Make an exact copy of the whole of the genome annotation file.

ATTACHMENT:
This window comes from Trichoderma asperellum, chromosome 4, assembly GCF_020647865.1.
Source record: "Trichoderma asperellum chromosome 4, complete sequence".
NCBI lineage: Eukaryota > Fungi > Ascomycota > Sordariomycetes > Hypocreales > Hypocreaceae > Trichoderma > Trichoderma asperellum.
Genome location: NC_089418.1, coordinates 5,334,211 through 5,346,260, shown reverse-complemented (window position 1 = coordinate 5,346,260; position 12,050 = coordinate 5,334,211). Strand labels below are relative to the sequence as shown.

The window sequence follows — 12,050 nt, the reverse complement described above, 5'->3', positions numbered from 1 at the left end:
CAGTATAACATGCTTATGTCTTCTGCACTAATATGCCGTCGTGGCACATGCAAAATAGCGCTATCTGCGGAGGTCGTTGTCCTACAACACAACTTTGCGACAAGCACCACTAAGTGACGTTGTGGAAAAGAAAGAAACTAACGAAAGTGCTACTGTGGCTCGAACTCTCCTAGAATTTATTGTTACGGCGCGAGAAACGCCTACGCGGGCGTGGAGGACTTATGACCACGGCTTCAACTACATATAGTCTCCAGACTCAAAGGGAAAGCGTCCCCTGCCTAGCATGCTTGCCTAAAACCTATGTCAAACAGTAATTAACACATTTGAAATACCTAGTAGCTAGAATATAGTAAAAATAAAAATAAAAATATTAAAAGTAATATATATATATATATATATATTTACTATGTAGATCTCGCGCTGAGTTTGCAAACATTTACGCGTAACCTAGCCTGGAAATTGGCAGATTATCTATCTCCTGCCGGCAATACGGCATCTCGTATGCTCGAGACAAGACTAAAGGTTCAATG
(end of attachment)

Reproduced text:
This window comes from Trichoderma asperellum, chromosome 4, assembly GCF_020647865.1.
Source record: "Trichoderma asperellum chromosome 4, complete sequence".
NCBI lineage: Eukaryota > Fungi > Ascomycota > Sordariomycetes > Hypocreales > Hypocreaceae > Trichoderma > Trichoderma asperellum.
Genome location: NC_089418.1, coordinates 5,334,211 through 5,346,260, shown reverse-complemented (window position 1 = coordinate 5,346,260; position 12,050 = coordinate 5,334,211). Strand labels below are relative to the sequence as shown.

The window sequence follows — 12,050 nt, the reverse complement described above, 5'->3', positions numbered from 1 at the left end:
CAGTATAACATGCTTATGTCTTCTGCACTAATATGCCGTCGTGGCACATGCAAAATAGCGCTATCTGCGGAGGTCGTTGTCCTACAACACAACTTTGCGACAAGCACCACTAAGTGACGTTGTGGAAAAGAAAGAAACTAACGAAAGTGCTACTGTGGCTCGAACTCTCCTAGAATTTATTGTTACGGCGCGAGAAACGCCTACGCGGGCGTGGAGGACTTATGACCACGGCTTCAACTACATATAGTCTCCAGACTCAAAGGGAAAGCGTCCCCTGCCTAGCATGCTTGCCTAAAACCTATGTCAAACAGTAATTAACACATTTGAAATACCTAGTAGCTAGAATATAGTAAAAATAAAAATAAAAATATTAAAAGTAATATATATATATATATATATATTTACTATGTAGATCTCGCGCTGAGTTTGCAAACATTTACGCGTAACCTAGCCTGGAAATTGGCAGATTATCTATCTCCTGCCGGCAATACGGCATCTCGTATGCTCGAGACAAGACTAAAGGTTCAATG